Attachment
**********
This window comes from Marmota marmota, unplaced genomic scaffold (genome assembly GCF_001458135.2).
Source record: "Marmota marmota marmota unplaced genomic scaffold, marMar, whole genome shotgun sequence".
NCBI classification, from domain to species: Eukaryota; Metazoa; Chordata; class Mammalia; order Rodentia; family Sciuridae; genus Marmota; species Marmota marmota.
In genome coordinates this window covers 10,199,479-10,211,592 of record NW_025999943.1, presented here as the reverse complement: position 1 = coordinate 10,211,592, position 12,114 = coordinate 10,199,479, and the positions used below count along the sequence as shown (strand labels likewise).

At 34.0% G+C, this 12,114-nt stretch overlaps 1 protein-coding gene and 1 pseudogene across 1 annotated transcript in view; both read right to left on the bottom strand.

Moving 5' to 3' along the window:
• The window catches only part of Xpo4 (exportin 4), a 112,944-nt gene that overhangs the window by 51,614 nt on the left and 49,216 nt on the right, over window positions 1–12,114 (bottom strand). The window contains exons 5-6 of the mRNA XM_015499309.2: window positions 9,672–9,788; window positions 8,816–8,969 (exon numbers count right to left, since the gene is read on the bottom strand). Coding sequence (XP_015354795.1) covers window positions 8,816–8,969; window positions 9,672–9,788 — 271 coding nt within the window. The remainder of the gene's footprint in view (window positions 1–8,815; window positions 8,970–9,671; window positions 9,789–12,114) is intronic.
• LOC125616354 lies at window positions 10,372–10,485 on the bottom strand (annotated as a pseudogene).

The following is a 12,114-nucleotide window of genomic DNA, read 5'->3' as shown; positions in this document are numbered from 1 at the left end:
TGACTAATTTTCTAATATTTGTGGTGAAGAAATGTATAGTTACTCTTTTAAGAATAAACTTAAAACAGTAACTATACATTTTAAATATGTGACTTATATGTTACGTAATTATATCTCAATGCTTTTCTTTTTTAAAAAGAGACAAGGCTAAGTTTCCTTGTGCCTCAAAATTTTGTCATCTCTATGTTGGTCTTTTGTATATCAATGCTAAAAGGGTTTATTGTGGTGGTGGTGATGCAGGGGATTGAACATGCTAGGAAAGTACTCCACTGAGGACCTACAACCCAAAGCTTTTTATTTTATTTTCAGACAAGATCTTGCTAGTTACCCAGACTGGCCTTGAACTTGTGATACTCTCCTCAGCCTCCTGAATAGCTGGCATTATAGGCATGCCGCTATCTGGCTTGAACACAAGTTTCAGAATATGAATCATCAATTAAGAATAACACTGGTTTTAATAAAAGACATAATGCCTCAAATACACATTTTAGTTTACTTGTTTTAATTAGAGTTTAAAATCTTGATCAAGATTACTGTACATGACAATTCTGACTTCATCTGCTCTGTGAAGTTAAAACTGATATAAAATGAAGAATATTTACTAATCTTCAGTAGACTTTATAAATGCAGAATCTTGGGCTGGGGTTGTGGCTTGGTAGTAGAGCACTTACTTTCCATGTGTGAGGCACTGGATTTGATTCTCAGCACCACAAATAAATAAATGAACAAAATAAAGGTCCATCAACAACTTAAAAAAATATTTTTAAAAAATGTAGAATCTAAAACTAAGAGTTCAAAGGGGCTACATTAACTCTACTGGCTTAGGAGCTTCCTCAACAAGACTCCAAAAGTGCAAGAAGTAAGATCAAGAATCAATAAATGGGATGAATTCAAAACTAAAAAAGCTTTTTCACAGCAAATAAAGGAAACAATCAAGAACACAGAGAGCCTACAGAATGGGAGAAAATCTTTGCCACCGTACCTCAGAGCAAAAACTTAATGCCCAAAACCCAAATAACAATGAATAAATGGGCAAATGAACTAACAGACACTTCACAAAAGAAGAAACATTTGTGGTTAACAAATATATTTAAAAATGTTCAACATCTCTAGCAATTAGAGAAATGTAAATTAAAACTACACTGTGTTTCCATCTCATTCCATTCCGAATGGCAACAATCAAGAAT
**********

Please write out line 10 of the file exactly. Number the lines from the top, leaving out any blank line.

TGACTAATTTTCTAATATTTGTGGTGAAGAAATGTATAGTTACTCTTTTAAGAATAAACTTAAAACAGTAACTATACATTTTAAATATGTGACTTATATGTTACGTAATTATATCTCAATGCTTTTCTTTTTTAAAAAGAGACAAGGCTAAGTTTCCTTGTGCCTCAAAATTTTGTCATCTCTATGTTGGTCTTTTGTATATCAATGCTAAAAGGGTTTATTGTGGTGGTGGTGATGCAGGGGATTGAACATGCTAGGAAAGTACTCCACTGAGGACCTACAACCCAAAGCTTTTTATTTTATTTTCAGACAAGATCTTGCTAGTTACCCAGACTGGCCTTGAACTTGTGATACTCTCCTCAGCCTCCTGAATAGCTGGCATTATAGGCATGCCGCTATCTGGCTTGAACACAAGTTTCAGAATATGAATCATCAATTAAGAATAACACTGGTTTTAATAAAAGACATAATGCCTCAAATACACATTTTAGTTTACTTGTTTTAATTAGAGTTTAAAATCTTGATCAAGATTACTGTACATGACAATTCTGACTTCATCTGCTCTGTGAAGTTAAAACTGATATAAAATGAAGAATATTTACTAATCTTCAGTAGACTTTATAAATGCAGAATCTTGGGCTGGGGTTGTGGCTTGGTAGTAGAGCACTTACTTTCCATGTGTGAGGCACTGGATTTGATTCTCAGCACCACAAATAAATAAATGAACAAAATAAAGGTCCATCAACAACTTAAAAAAATATTTTTAAAAAATGTAGAATCTAAAACTAAGAGTTCAAAGGGGCTACATTAACTCTACTGGCTTAGGAGCTTCCTCAACAAGACTCCAAAAGTGCAAGAAGTAAGATCAAGAATCAATAAATGGGATGAATTCAAAACTAAAAAAGCTTTTTCACAGCAAATAAAGGAAACAATCAAGAACACAGAGAGCCTACAGAATGGGAGAAAATCTTTGCCACCGTACCTCAGAGCAAAAACTTAATGCCCAAAACCCAAATAACAATGAATAAATGGGCAAATGAACTAACAGACACTTCACAAAAGAAGAAACATTTGTGGTTAACAAATATATTTAAAAATGTTCAACATCTCTAGCAATTAGAGAAATGTAAATTAAAACTACACTGTGTTTCCATCTCATTCCATTCCGAATGGCAACAATCAAGAAT